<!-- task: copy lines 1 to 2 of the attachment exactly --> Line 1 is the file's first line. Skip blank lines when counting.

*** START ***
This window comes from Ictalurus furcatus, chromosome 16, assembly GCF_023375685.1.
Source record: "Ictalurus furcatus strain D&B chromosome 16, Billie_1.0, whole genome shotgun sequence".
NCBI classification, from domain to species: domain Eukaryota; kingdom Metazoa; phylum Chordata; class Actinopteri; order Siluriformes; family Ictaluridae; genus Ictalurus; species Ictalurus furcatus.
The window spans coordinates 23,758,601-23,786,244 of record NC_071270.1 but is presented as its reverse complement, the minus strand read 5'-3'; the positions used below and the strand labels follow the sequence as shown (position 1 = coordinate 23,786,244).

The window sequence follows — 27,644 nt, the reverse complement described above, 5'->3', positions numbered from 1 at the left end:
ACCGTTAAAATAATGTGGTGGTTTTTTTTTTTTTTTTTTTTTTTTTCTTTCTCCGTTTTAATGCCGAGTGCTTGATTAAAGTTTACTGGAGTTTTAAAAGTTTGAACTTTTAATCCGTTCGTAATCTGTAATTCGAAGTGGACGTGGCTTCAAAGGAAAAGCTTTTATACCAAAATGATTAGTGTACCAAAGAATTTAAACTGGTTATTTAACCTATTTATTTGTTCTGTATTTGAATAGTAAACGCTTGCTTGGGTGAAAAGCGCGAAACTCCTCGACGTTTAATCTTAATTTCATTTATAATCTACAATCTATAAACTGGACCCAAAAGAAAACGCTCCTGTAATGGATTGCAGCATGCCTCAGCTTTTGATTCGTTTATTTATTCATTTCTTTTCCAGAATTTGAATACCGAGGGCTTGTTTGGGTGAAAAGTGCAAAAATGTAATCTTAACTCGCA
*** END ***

This window comes from Ictalurus furcatus, chromosome 16, assembly GCF_023375685.1.
Source record: "Ictalurus furcatus strain D&B chromosome 16, Billie_1.0, whole genome shotgun sequence".